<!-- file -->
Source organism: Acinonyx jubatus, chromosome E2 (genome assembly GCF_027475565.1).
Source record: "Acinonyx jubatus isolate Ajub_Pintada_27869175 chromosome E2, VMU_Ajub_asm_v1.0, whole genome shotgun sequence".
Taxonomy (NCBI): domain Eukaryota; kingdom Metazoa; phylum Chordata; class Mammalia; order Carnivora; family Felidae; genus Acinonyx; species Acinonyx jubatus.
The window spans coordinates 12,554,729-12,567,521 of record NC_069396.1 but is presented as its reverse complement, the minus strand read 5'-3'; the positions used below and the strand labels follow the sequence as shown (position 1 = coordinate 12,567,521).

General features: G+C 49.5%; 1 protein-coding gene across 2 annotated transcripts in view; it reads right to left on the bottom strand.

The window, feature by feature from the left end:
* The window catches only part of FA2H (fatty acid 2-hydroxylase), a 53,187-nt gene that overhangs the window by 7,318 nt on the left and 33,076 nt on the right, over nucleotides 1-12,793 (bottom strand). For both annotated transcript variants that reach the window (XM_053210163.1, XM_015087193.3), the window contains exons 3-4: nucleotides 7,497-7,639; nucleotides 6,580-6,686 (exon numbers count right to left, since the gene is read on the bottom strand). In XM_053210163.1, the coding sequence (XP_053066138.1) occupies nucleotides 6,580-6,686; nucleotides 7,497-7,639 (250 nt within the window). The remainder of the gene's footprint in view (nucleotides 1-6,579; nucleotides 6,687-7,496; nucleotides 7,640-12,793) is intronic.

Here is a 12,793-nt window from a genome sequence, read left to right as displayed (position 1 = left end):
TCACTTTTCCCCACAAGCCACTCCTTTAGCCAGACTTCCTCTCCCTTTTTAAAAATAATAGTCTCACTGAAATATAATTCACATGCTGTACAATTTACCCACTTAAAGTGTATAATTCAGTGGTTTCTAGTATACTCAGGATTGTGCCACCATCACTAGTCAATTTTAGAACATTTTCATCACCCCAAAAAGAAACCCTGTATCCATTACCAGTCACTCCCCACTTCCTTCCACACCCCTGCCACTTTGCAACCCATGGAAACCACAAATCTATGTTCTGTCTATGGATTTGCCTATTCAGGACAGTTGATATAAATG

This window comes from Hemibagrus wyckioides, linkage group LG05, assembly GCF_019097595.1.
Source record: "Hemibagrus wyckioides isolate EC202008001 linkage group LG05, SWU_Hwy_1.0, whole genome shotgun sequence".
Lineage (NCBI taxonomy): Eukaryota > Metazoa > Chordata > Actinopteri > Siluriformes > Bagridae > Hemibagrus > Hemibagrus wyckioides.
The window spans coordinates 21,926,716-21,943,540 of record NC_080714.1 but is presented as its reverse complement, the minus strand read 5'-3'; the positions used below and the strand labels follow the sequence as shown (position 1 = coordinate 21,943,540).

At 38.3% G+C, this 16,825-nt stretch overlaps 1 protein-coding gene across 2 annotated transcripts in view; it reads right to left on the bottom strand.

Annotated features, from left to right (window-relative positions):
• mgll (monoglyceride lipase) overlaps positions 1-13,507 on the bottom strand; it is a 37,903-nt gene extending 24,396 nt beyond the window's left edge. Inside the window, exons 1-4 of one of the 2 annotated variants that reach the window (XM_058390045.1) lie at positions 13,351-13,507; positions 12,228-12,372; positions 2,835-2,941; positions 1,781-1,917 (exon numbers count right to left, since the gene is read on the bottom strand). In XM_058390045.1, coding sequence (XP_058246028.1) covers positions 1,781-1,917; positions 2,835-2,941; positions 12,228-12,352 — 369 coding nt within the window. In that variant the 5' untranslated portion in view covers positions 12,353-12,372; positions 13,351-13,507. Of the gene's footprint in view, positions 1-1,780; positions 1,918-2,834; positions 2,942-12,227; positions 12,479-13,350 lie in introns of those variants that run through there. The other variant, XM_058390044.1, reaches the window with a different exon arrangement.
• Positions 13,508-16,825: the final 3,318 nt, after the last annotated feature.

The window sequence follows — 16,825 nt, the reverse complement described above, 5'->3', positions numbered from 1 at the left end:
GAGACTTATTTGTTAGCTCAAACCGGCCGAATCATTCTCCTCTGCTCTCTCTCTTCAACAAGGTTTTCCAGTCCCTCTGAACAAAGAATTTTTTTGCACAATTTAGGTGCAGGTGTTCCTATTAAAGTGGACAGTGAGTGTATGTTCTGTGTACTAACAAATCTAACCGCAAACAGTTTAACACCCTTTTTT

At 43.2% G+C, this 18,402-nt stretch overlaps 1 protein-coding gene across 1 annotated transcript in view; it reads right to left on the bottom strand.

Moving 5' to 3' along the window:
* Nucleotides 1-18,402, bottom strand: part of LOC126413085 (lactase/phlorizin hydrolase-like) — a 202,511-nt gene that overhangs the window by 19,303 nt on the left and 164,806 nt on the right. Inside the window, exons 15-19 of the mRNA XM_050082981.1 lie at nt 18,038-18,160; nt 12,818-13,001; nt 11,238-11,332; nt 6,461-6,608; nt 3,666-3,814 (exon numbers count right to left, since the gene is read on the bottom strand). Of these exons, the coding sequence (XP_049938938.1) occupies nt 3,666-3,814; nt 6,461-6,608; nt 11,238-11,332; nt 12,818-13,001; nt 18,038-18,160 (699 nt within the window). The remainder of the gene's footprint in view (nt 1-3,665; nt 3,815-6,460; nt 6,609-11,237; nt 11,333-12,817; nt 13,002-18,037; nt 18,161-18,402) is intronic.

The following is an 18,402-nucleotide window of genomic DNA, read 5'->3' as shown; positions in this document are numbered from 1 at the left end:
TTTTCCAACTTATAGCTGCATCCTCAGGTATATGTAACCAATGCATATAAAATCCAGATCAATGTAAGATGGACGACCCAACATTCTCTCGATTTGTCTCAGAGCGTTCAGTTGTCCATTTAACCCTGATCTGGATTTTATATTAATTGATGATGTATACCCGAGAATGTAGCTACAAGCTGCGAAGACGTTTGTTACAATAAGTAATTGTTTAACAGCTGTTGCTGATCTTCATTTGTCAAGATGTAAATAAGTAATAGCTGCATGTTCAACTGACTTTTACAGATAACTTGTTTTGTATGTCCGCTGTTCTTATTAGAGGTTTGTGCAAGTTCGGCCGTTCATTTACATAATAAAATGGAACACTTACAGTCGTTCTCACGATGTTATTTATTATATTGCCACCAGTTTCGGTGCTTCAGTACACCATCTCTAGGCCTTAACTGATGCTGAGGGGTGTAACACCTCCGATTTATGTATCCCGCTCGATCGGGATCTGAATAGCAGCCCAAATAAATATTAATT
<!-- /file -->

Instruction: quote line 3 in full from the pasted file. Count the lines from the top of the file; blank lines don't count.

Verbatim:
Taxonomy (NCBI): domain Eukaryota; kingdom Metazoa; phylum Chordata; class Mammalia; order Carnivora; family Felidae; genus Acinonyx; species Acinonyx jubatus.